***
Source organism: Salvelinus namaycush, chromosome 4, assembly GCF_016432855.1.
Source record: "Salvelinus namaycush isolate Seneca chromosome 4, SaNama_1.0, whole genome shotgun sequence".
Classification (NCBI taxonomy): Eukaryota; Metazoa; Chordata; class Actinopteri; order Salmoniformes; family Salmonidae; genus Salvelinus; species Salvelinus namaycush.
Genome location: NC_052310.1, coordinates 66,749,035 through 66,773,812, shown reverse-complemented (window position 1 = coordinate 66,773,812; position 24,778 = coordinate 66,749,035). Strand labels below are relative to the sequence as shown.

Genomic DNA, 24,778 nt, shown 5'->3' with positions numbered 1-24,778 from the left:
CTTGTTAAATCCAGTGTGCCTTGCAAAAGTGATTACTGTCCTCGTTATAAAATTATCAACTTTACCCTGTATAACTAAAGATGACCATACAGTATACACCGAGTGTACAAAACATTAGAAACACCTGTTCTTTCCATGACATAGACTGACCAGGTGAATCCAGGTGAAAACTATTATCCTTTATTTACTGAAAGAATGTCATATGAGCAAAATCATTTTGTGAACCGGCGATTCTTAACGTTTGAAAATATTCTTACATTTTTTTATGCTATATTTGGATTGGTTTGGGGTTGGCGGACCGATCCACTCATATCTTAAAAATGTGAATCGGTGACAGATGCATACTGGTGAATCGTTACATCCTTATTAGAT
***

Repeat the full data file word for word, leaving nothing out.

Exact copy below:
Source organism: Salvelinus namaycush, chromosome 4, assembly GCF_016432855.1.
Source record: "Salvelinus namaycush isolate Seneca chromosome 4, SaNama_1.0, whole genome shotgun sequence".
Classification (NCBI taxonomy): Eukaryota; Metazoa; Chordata; class Actinopteri; order Salmoniformes; family Salmonidae; genus Salvelinus; species Salvelinus namaycush.
Genome location: NC_052310.1, coordinates 66,749,035 through 66,773,812, shown reverse-complemented (window position 1 = coordinate 66,773,812; position 24,778 = coordinate 66,749,035). Strand labels below are relative to the sequence as shown.

Genomic DNA, 24,778 nt, shown 5'->3' with positions numbered 1-24,778 from the left:
CTTGTTAAATCCAGTGTGCCTTGCAAAAGTGATTACTGTCCTCGTTATAAAATTATCAACTTTACCCTGTATAACTAAAGATGACCATACAGTATACACCGAGTGTACAAAACATTAGAAACACCTGTTCTTTCCATGACATAGACTGACCAGGTGAATCCAGGTGAAAACTATTATCCTTTATTTACTGAAAGAATGTCATATGAGCAAAATCATTTTGTGAACCGGCGATTCTTAACGTTTGAAAATATTCTTACATTTTTTTATGCTATATTTGGATTGGTTTGGGGTTGGCGGACCGATCCACTCATATCTTAAAAATGTGAATCGGTGACAGATGCATACTGGTGAATCGTTACATCCTTATTAGAT